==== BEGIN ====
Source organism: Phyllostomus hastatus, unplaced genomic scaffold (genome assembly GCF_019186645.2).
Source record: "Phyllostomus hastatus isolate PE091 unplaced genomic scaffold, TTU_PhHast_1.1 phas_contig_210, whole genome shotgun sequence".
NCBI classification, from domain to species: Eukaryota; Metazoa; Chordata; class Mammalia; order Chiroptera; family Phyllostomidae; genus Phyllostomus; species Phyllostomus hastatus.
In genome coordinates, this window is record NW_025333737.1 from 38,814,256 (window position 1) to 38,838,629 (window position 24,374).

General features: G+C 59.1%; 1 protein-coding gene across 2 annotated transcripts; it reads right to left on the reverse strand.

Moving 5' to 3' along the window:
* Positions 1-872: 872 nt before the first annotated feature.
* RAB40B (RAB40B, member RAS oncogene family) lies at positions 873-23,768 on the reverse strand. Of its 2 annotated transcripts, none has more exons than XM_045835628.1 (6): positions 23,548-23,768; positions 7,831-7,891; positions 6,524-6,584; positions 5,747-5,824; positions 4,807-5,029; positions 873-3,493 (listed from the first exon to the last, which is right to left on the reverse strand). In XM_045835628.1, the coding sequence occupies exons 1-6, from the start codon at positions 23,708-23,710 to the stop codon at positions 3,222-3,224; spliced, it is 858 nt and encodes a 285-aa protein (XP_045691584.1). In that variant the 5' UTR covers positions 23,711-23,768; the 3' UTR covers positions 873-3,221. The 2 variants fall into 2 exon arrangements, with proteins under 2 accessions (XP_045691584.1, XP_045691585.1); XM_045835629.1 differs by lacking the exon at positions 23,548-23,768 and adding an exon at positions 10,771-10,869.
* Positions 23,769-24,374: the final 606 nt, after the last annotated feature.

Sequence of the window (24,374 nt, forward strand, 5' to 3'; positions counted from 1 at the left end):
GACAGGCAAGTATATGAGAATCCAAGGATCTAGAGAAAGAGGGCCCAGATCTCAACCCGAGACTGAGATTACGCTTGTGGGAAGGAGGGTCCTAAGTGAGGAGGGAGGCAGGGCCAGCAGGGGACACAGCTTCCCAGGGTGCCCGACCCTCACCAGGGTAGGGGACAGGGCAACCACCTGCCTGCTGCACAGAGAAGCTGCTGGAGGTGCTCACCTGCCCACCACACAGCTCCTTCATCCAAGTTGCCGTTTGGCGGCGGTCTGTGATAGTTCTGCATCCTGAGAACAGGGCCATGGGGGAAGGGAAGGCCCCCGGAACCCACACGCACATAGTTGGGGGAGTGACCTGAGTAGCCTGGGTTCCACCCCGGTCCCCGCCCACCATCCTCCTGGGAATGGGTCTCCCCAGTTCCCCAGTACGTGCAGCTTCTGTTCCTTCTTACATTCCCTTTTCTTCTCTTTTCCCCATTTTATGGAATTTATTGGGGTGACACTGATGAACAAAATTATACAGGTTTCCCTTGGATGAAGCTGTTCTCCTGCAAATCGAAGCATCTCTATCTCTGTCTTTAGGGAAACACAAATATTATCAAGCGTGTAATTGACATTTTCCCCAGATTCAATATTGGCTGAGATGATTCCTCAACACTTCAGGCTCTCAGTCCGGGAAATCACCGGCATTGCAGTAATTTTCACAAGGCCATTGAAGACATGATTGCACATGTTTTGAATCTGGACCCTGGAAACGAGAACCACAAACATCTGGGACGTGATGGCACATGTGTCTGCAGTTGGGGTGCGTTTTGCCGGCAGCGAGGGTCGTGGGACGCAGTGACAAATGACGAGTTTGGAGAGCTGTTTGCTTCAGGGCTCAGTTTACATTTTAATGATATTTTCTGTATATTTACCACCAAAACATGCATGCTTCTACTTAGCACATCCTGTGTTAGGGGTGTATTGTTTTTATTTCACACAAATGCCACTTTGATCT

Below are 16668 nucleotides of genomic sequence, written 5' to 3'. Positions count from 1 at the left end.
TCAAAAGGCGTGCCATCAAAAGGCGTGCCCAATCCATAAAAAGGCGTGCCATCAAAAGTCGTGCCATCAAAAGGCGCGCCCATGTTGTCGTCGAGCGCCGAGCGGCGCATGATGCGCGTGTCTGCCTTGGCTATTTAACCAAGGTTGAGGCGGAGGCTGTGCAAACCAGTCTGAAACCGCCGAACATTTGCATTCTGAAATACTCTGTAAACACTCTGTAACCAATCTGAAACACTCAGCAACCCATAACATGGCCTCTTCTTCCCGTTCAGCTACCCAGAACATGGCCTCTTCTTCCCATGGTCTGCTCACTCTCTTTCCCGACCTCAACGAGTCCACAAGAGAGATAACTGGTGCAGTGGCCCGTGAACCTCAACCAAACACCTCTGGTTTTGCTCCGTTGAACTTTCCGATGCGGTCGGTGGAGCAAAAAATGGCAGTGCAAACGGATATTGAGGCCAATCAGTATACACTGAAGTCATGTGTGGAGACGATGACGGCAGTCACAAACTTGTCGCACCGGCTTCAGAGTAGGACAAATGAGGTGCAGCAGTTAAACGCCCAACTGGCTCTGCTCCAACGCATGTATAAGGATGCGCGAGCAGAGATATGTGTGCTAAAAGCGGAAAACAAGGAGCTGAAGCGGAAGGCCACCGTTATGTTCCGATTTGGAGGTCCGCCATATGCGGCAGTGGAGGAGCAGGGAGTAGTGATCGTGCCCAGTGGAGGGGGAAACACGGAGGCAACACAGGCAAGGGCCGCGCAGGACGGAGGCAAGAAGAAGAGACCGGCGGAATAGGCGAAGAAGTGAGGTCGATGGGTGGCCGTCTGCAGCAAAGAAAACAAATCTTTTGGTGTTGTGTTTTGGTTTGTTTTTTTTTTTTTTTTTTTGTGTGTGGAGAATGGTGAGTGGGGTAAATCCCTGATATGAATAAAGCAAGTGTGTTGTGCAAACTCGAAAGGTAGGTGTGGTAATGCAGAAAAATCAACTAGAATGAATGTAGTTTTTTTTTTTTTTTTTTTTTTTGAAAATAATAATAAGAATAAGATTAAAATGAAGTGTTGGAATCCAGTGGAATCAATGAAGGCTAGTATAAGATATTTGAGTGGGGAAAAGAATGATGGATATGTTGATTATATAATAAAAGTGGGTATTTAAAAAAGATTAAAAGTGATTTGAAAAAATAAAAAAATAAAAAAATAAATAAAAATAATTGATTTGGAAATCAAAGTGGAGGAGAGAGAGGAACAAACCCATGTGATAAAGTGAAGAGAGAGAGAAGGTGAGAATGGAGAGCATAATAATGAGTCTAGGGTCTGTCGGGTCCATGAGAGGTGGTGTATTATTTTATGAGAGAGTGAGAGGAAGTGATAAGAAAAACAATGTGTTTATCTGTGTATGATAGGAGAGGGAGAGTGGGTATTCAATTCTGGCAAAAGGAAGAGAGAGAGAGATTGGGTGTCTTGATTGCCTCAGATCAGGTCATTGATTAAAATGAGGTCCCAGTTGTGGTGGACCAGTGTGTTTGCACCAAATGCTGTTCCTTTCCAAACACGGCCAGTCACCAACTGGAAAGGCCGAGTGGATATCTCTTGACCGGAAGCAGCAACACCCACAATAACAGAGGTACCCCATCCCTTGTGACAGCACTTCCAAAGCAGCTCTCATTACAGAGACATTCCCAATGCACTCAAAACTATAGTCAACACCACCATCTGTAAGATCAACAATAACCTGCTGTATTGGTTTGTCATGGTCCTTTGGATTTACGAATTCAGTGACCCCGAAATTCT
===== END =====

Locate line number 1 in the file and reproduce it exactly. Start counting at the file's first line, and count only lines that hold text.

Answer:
Source organism: Phyllostomus hastatus, unplaced genomic scaffold (genome assembly GCF_019186645.2).